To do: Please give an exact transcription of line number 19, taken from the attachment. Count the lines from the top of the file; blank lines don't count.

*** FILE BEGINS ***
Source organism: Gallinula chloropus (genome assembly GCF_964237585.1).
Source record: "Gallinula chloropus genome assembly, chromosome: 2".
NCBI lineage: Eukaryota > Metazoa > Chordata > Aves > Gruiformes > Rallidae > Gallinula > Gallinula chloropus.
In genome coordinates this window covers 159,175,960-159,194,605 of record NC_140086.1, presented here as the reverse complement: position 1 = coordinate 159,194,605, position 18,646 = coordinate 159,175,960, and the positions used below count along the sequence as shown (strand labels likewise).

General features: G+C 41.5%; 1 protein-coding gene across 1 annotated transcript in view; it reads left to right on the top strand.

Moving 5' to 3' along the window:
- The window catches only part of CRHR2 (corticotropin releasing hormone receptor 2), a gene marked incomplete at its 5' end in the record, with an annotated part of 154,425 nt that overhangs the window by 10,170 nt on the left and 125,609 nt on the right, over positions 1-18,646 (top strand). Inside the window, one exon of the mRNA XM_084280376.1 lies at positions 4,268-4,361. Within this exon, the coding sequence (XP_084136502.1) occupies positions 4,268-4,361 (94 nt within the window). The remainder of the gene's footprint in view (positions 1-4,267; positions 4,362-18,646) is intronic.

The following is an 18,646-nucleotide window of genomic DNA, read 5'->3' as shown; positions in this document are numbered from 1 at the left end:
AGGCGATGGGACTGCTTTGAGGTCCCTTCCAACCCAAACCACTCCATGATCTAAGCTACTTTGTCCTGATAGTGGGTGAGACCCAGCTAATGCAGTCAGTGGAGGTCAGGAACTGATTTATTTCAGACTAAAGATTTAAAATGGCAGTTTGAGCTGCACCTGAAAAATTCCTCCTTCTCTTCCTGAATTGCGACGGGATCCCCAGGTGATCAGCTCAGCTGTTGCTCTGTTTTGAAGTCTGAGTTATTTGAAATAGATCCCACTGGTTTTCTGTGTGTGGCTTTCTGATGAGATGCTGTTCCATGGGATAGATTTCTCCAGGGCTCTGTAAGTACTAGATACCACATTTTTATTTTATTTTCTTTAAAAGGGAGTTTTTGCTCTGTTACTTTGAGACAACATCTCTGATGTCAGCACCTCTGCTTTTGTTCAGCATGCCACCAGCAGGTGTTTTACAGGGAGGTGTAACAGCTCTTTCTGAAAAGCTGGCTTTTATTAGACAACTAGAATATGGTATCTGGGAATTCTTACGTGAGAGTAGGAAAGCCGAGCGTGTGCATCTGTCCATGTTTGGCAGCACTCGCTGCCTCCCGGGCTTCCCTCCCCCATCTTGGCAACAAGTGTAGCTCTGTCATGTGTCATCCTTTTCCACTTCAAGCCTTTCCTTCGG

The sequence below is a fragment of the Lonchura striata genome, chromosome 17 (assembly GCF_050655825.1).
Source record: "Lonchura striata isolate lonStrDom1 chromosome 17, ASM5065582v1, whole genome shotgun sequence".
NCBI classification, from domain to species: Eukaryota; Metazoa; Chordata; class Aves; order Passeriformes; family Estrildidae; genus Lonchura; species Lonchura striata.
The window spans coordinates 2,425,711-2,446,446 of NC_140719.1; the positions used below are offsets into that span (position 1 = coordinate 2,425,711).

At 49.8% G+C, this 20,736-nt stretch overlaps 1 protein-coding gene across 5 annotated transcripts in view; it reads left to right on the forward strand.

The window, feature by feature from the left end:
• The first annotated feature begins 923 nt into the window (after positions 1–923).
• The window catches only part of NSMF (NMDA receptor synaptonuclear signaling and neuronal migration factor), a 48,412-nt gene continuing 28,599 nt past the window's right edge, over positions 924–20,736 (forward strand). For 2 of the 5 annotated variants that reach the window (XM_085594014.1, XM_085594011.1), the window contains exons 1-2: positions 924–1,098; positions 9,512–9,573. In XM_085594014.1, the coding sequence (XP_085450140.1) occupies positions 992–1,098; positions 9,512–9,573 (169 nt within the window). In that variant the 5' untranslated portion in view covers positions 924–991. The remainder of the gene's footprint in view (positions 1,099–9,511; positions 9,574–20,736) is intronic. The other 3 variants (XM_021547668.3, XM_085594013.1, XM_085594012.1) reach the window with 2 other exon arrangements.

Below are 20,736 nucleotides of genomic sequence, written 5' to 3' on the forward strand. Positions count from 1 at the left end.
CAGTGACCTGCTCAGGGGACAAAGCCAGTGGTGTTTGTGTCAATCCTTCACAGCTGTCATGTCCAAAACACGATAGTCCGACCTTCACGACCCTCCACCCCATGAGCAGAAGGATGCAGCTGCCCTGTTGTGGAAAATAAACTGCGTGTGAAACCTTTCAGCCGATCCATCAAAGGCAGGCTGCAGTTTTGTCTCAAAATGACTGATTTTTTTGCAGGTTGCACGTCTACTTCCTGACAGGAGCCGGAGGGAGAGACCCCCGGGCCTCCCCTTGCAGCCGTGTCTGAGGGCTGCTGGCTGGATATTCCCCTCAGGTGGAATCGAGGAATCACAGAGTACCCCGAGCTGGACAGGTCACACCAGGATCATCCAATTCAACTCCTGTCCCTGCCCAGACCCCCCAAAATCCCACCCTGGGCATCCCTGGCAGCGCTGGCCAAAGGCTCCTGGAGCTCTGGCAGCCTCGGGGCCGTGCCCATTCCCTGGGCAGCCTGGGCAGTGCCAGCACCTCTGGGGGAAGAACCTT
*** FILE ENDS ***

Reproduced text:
CAGTGACCTGCTCAGGGGACAAAGCCAGTGGTGTTTGTGTCAATCCTTCACAGCTGTCATGTCCAAAACACGATAGTCCGACCTTCACGACCCTCCACCCCATGAGCAGAAGGATGCAGCTGCCCTGTTGTGGAAAATAAACTGCGTGTGAAACCTTTCAGCCGATCCATCAAAGGCAGGCTGCAGTTTTGTCTCAAAATGACTGATTTTTTTGCAGGTTGCACGTCTACTTCCTGACAGGAGCCGGAGGGAGAGACCCCCGGGCCTCCCCTTGCAGCCGTGTCTGAGGGCTGCTGGCTGGATATTCCCCTCAGGTGGAATCGAGGAATCACAGAGTACCCCGAGCTGGACAGGTCACACCAGGATCATCCAATTCAACTCCTGTCCCTGCCCAGACCCCCCAAAATCCCACCCTGGGCATCCCTGGCAGCGCTGGCCAAAGGCTCCTGGAGCTCTGGCAGCCTCGGGGCCGTGCCCATTCCCTGGGCAGCCTGGGCAGTGCCAGCACCTCTGGGGGAAGAACCTT